Sometimes people become more vulnerable as they age. Too often, seniors are taken advantage of, which is why adequate legal planning is crucial. Unfortunately, many families fail to make these preparations until it’s too late or the plan they thought they had in place fails. As a result, it is all too common for family caregivers to find themselves in sticky legal situations.

Common Elder Law Issues Caregivers Will Want to Avoid

Below are some common questions from members of the Caregiver Forum about the legal troubles they have faced throughout their caregiving journeys. Many are avoidable with careful planning, while others are difficult or impossible to anticipate and prepare for.

1. Problems With Power of Attorney

Drafting a power of attorney (POA) document to designate someone to act as your surrogate decision maker for medical and/or financial matters is a crucial part of planning for the future. However, this useful tool can cause friction among family members and headaches with other entities like banks.

Read: Things You Can and Can’t Do With Power of Attorney

2. Seeking Guardianship of an Elder

Legal troubles abound in cases where an aging loved one hasn’t named a power of attorney before becoming incompetent, or the person they chose has been accused of mishandling their affairs. Lengthy and expensive guardianship proceedings are usually necessary to appoint a trustworthy person to manage a senior’s medical care and/or finances.

Read: How to Get Guardianship of a Senior

3. Preventing and Prosecuting Elder Abuse

There are many kinds of abuse that seniors can fall victim to at the hands of strangers and even the people they are closest to. While those with Alzheimer’s disease or other forms of dementia are considered the most vulnerable, even cognitively sound elders are susceptible to scams and other fraudulent activity.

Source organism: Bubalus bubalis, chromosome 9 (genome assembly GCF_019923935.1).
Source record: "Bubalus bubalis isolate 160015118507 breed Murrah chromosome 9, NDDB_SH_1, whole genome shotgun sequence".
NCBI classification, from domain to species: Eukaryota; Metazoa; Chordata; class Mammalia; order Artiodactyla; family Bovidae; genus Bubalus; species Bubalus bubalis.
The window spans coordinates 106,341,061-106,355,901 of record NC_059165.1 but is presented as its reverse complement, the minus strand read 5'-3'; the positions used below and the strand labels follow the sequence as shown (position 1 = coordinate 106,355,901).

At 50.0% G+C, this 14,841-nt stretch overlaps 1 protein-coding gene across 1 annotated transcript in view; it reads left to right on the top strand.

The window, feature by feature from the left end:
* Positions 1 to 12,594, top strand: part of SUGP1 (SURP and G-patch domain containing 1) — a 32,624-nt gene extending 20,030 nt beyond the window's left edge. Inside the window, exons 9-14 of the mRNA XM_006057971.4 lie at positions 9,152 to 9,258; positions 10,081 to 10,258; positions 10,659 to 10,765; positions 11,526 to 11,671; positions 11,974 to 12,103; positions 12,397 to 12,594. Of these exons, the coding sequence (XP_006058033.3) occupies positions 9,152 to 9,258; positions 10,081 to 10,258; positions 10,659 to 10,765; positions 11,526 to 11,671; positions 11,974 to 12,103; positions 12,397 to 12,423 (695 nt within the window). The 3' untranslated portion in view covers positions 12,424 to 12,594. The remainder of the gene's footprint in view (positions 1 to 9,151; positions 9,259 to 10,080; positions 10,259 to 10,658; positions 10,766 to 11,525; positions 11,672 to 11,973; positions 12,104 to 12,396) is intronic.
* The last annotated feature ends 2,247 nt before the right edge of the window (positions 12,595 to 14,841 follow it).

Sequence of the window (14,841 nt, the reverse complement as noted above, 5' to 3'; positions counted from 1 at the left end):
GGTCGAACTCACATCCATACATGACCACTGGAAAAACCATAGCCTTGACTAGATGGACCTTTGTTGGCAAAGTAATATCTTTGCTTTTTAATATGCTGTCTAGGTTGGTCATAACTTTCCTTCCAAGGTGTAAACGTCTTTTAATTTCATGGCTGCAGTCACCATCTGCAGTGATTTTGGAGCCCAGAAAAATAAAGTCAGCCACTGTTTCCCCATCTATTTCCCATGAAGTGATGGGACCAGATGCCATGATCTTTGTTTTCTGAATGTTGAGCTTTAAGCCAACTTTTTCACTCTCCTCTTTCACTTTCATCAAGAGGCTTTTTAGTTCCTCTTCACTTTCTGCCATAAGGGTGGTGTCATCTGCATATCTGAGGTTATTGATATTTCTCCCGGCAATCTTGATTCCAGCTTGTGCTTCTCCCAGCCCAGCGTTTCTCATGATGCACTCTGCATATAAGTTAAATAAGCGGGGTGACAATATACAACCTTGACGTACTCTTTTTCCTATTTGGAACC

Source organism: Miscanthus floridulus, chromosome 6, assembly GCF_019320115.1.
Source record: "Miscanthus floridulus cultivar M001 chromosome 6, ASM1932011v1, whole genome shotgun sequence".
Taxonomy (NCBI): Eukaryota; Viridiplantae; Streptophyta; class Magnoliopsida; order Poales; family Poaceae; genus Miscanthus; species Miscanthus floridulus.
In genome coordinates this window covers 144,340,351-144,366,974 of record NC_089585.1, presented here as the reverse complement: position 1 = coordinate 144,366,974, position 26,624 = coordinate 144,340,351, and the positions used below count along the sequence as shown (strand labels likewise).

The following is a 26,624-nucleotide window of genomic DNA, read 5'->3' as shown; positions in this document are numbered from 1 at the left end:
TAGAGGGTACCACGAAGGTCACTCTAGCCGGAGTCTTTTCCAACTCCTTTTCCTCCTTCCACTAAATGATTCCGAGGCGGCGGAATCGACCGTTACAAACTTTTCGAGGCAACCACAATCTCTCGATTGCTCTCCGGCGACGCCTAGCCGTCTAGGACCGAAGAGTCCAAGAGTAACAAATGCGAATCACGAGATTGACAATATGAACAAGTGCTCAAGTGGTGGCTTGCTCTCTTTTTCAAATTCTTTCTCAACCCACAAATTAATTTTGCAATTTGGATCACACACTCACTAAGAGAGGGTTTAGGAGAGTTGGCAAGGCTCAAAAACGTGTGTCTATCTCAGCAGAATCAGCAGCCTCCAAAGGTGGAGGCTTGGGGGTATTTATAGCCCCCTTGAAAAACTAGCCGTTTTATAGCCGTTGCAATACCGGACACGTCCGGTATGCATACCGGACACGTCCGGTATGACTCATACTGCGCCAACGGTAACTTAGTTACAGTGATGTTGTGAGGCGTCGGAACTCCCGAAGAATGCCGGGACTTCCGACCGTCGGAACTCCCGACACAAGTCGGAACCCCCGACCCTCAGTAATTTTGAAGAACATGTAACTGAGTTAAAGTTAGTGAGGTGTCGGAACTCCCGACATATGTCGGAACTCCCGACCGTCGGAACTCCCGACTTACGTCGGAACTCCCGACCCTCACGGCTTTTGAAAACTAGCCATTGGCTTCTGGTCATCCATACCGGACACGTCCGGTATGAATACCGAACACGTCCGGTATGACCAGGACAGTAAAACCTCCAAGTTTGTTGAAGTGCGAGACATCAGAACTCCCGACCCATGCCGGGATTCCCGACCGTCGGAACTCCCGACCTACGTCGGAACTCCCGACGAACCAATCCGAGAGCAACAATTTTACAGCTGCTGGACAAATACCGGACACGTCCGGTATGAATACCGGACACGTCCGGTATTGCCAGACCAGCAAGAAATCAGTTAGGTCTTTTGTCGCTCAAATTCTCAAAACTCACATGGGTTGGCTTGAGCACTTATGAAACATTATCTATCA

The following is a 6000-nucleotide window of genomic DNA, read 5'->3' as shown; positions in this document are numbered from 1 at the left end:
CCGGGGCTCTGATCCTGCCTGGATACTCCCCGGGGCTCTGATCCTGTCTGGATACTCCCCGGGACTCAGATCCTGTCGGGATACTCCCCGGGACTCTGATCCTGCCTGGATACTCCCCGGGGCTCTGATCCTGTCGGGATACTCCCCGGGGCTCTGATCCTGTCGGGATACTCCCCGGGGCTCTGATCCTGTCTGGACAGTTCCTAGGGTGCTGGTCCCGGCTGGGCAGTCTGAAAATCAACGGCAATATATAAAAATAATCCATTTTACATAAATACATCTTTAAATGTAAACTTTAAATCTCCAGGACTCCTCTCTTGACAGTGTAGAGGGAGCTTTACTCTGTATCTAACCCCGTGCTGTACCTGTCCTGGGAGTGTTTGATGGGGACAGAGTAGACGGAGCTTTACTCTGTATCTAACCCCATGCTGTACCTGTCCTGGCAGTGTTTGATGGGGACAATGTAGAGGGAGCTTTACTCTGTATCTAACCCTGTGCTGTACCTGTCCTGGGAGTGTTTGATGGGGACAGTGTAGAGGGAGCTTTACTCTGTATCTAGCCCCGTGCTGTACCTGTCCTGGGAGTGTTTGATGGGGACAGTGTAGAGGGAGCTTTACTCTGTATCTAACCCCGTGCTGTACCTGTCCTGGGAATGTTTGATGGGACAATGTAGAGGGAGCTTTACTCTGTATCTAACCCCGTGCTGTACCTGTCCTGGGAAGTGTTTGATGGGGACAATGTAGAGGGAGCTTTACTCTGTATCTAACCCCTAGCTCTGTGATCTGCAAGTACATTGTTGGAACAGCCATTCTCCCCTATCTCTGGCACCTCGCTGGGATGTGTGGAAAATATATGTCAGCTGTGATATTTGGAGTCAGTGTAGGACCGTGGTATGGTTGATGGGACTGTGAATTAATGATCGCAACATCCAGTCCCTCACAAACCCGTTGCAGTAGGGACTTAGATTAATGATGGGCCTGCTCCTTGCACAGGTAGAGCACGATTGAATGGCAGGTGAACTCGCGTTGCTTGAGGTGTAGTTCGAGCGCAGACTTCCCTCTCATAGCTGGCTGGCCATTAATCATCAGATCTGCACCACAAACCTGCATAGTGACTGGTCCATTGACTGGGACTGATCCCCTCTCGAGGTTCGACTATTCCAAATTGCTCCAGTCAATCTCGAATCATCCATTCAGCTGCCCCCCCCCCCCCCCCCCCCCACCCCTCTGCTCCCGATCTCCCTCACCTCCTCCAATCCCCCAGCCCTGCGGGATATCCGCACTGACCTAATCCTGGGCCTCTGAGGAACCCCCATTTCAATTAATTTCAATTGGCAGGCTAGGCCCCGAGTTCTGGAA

Read: What to Do if You Suspect a Senior Is Being Financially Abused or Exploited

4. Accusations of Abuse or Neglect

Whether it is due to dementia or out of spite, elderly loved ones and even other family members sometimes accuse primary caregivers of elder abuse. Even if their claims are unfounded, the accused may still wind up dealing with APS investigations and even legal action.

Read: Confabulation in Dementia Can Feel Like Hurtful Lies

5. Estate Administration

Administering a decedent’s estate involves collecting and managing their assets, paying debts and distributing remaining assets to beneficiaries. A will is a legal document that spells out one’s wishes for their estate after they’ve passed away. Sadly, many people do not write a will, fail to update it regularly or do not make it accessible to the family members who need it. While wills are supposed to simplify this process, they can be divisive legal documents for many families.

Read: Estate Administration: Know What to Do When a Loved One Dies

Consult an Attorney Who Specializes in Elder Law Issues

Whether you are new to caregiving and need to help an aging loved one get their affairs in order, or you have been providing care for years and require assistance navigating an unexpected legal issue, it is important to seek guidance from a knowledgeable source. When searching for an attorney to help with caregiving issues, look for legal professionals who specialize in elder law. The National Academy of Elder Law Attorneys (NAELA) and the National Elder Law Foundation (NELF) are two professional organizations devoted to furthering the practice of elder law, organizing and educating attorneys who specialize in this field, and serving older adults and individuals with special needs. Both the NAELA and NELF websites are excellent places to start your search.

If you are experiencing legal issues associated with caregiving, long-term care, elder abuse or estate planning, you are not alone. You can also connect with other experienced caregivers to find answers, advice and support on the Caregiver Forum.


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